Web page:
It’s too early for a review of iOS 7, which will be officially released next month. But following our initial June Multi-Editorial on iOS 7, readers asked us to weigh in with deeper opinions on Apple’s latest mobile operating system—a task that demanded more real-world testing, an opportunity for Apple to make pre-release changes, and enough time to really adjust to what had changed.
Today, we’re sharing our collective opinions on iOS 7, though we’re internally more sharply divided than with any prior iOS release. For weeks, we’ve debated whether and how long mainstream users will need to adjust to the new OS. We’ve discussed the prospect of losing iOS users to Android or other platforms as a result of the modifications. And we’ve talked through sometimes opposing views on small and big changes alike. Despite our remaining differences, we all agree on the following several statements.
* Developers and early adopters who started using iOS 7 in June will be considerably ahead of the curve in embracing the new operating system, and may not fully grasp negative reactions from mainstream users whose first hands-on exposure is in September.
* In the absence of a smart pre-release mainstream awareness campaign from Apple, iOS 7 will have a polarizing debut, but mainstream users will likely move past some early Apple Maps-like grumbling after tweaking their backgrounds, folders, and settings.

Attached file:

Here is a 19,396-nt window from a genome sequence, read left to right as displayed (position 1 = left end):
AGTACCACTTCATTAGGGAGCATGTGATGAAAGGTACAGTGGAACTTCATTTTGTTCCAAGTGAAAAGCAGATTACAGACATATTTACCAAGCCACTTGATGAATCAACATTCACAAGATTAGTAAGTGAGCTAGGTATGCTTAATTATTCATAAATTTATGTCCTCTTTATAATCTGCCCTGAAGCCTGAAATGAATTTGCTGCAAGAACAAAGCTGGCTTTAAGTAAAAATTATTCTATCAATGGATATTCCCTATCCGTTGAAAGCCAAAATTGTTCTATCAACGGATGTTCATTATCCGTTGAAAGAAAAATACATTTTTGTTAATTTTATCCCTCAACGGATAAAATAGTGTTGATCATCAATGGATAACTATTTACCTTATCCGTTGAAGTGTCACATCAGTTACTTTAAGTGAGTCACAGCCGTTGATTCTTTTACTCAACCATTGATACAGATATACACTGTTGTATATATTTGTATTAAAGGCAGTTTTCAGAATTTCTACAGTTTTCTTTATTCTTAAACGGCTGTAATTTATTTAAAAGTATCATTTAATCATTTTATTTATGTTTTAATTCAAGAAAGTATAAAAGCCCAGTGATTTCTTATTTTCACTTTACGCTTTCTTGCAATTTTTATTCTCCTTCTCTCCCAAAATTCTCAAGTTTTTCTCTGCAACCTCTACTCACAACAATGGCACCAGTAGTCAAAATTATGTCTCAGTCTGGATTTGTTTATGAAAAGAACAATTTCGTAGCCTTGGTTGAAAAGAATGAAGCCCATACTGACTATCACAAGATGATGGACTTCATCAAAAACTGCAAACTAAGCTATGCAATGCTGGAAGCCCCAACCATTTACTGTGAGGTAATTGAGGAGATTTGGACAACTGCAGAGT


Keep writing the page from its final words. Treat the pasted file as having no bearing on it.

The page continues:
* While initial mainstream discussion will focus on controversial aesthetic changes, a handful of major quality-of-life improvements will—when discovered—transform most naysayers into at least partial fans.
* Apple’s look-and-feel changes were not ideally executed, and some mainstream users will wonder why the company deemed them necessary. If no further cosmetic changes are made to iOS 7 before it goes public, its looks will continue to be the primary subject of debate for some time to come. A small number of users will threaten to flee the iOS platform in protest, but most will not, despite hasty claims to the contrary.
What led us to reach these conclusions? The following lists of positives and negatives highlight the key improvements and issues that iOS 7 introduces—changes that are likely to win support or cause debates in the weeks to come.
iOS 7: The Positives